"It is obvious that the EU would never countenance funding a regime that continued an armed fight against Israel," said Ignasi Guardans, a Spanish member of the European Parliament. "But we cannot push for democracy and then deny the result of free and fair elections."
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President Bush said this morning that he hailed the free elections in the Palestinian territories, but will not work with Hamas unless it renounces its pledge to destroy Israel. Is that hypocrisy?
Just because we advocate democracy, we are not obligated to work with any elected government. If the Palestinians choose to elect terrorists (which wasn't their intention, their intention was to oppose corruption in Fatah and support the social services Hamas provides), there's no reason the Americans, the Israelis, or anyone is obligated to work with the terrorists. Recognizing the legitimate government of Palestine does not require one to work with them. Indeed, democracies can and do negotiate by not negotiating, it's a legitimate political means. The most positive outcome of this election is that now Hamas is in power, the pro-Palestinian international Left will have to confront them, and confront the fact that Palestinians are making their own bed to lie in. Finally.
The Palestinians will suffer if Hamas does not moderate. And Hamas will suffer. Israel will remain status quo and will even earn the sympathies of those who perhaps were on the fence before. Another upside is with Hamas in power, they will no longer need to be "controlled" by the PA, which may decrease the threat of civil war among Palestinians...they will have to "control" themselves if they don't want to be isolated internationally. And they won't want to be isolated. As evidenced by their participation in elections, and with Hamas having already agreed to a largely observed cease-fire with Israel, I think they'll go pragmatic.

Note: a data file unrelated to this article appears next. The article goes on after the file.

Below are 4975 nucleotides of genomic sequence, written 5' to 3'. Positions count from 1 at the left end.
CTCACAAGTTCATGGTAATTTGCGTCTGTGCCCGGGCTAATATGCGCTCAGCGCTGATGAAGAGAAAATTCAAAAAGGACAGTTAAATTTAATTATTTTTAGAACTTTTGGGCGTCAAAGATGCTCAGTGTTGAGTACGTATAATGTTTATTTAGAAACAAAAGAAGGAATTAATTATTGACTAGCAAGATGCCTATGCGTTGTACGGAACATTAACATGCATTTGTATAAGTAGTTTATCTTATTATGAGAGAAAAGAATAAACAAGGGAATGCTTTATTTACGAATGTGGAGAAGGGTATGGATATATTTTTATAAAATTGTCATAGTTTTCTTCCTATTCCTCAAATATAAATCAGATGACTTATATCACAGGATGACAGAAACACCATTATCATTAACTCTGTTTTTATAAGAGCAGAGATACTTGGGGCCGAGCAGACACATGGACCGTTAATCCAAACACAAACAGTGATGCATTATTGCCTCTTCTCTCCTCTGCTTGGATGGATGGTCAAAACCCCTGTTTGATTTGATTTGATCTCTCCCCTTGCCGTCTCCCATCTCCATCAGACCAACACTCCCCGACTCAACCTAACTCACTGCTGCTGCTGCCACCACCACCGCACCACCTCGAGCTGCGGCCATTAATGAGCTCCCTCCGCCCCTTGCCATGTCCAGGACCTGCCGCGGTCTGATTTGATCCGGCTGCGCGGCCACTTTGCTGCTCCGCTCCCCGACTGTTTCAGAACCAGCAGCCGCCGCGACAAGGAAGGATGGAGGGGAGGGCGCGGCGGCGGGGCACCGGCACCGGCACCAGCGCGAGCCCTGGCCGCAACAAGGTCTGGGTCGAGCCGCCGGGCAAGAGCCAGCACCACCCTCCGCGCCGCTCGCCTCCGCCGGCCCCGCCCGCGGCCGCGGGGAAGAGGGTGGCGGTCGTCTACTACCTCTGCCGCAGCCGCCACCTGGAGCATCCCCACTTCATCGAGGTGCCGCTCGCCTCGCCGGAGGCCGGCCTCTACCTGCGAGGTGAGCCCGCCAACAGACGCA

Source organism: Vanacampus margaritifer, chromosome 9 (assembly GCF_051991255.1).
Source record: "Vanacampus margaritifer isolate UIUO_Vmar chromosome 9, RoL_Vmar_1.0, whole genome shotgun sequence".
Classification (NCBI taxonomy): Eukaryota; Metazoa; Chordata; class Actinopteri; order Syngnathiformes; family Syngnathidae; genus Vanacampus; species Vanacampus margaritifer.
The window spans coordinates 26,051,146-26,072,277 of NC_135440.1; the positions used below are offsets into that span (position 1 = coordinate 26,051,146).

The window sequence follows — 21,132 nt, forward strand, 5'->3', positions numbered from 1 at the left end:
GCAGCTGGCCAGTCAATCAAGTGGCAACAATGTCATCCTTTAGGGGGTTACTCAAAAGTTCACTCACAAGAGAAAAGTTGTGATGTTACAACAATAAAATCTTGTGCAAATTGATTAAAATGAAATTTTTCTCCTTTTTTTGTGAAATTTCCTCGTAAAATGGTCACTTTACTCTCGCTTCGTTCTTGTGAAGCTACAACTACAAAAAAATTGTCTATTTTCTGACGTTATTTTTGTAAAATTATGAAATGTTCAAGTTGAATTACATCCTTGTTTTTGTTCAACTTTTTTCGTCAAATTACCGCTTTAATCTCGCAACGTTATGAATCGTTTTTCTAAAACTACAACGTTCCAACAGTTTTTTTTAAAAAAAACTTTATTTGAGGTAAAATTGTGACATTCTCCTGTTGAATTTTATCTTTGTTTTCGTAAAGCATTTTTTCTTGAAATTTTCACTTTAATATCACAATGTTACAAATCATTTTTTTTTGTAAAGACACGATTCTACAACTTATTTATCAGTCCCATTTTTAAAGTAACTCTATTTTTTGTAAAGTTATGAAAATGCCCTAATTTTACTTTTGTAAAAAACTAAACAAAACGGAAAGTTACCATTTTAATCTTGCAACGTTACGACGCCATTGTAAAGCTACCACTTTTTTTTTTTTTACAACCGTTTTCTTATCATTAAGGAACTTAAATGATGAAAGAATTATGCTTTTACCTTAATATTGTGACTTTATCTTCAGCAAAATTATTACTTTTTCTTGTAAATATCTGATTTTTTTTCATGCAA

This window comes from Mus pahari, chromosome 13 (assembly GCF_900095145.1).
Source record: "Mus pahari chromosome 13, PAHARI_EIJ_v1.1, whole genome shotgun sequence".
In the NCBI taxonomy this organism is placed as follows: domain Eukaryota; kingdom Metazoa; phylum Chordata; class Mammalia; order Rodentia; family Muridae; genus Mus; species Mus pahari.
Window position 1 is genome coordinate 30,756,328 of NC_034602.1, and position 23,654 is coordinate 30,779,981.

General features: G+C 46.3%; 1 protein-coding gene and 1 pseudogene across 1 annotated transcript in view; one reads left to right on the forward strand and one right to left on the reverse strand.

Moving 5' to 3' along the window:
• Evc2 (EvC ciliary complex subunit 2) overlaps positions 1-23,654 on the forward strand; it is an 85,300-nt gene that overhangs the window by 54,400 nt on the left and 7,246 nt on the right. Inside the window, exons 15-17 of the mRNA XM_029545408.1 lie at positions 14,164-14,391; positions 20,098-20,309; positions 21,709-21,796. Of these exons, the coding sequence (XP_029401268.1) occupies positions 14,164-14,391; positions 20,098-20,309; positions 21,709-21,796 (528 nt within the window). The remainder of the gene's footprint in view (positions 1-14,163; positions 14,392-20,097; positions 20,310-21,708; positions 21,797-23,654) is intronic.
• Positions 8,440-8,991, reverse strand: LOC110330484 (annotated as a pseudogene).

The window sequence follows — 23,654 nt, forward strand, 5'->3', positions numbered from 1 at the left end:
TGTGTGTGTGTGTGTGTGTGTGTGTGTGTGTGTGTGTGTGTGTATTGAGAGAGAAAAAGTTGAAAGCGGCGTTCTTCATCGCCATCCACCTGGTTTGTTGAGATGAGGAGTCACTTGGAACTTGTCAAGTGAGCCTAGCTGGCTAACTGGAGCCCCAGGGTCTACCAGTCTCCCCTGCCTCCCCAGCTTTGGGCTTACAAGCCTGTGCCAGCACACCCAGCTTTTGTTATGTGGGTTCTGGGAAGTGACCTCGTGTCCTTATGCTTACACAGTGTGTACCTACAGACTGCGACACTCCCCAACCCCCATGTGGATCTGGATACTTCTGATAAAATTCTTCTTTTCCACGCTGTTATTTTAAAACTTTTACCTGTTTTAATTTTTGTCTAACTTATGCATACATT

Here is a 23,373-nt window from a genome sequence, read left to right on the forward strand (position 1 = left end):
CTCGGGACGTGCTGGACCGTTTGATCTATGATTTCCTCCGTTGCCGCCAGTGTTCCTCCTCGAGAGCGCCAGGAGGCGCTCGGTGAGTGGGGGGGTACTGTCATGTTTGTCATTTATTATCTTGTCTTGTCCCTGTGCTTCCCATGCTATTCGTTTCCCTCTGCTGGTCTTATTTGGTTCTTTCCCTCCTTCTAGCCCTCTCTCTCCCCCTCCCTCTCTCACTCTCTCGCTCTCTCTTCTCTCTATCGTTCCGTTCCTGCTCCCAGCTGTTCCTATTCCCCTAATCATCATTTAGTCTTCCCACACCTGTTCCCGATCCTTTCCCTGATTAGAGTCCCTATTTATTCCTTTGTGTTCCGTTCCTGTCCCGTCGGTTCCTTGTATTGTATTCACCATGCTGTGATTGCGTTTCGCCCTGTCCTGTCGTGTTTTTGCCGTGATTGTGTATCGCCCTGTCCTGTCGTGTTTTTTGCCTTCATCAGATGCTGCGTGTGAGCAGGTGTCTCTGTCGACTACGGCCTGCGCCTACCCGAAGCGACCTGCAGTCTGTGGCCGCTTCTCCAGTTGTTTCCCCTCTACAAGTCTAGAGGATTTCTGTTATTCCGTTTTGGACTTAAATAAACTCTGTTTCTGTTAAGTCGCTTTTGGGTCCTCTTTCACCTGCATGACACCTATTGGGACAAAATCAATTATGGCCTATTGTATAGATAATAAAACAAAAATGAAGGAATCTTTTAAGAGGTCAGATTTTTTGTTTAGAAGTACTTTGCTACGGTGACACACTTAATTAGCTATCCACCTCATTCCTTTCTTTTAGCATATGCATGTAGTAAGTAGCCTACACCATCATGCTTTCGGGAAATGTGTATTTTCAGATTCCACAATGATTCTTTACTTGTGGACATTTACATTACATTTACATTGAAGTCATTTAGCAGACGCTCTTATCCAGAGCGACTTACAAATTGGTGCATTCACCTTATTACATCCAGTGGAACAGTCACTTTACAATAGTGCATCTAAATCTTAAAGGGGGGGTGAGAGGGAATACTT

The election victory has added new incentive for Hamas to maintain its current cease-fire with Israel. It has no interest in provoking the Israelis, because it is now determined to carry out its promises to the Palestinian electorate — promises which are very much based on local concerns over corruption and lawlessness. Before the election, many commentators had asked whether Hamas entering parliament with a minority share in power would create pressure for the movement to disarm. Now, the situation is turned on its head: Hamas will appoint its own people to run the Palestinian security services, and will make sure that many of its own militants are now drawn in to those forces. And they will have an interest in clamping down hard on violations of law and order by armed groups. It will likely instruct its own supporters to stop bearing arms in public, and it will expect the same from Fatah.
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What's the biggest fear among Israelis? That Hamas will unleash its military might upon them? Hasn't Hamas already tried that?
Philip Seymour Hoffman's Truman Capote is one of the most mesmerizing and phenomenal performances I've witnessed from an actor, ever. Capote is the best film of 2005, in my opinion, and I've seen most of the top dogs since my Dad brought em in on DVD bootlegged from China a couple weeks ago. I was more impressed and more affected emotionally by Capote than by Brokeback Mountain.
The most important single image in the film, which acts as a recurring theme, is that of one of the victims of the killings Truman Capote investigates for his non-fiction novel, In Cold Blood. The Cuttler family's (who are all murdered by two sociopathic drifters in Holcomb Kansas in 1959) son is in bed, and the killers lay a pillow under one side of his head to comfort him, while a shotgun is put to the other side and fired. It is this act both of sensitivity/comfort contrasted with the harsh means of taking life to serve one's own that encapsulates the character of Truman Capote. He befriends the killers, humanizes them, and offers them false comfort and hope, as he exploits them and wishes them (and essentially allows them) to die to serve his "story". He's a brilliant manipulator, who is not just manipulating others, but himself as well. The scene when he confronts his subjects for the final time is gut-wrenching, multi-faceted, and a master achievement by Hoffman.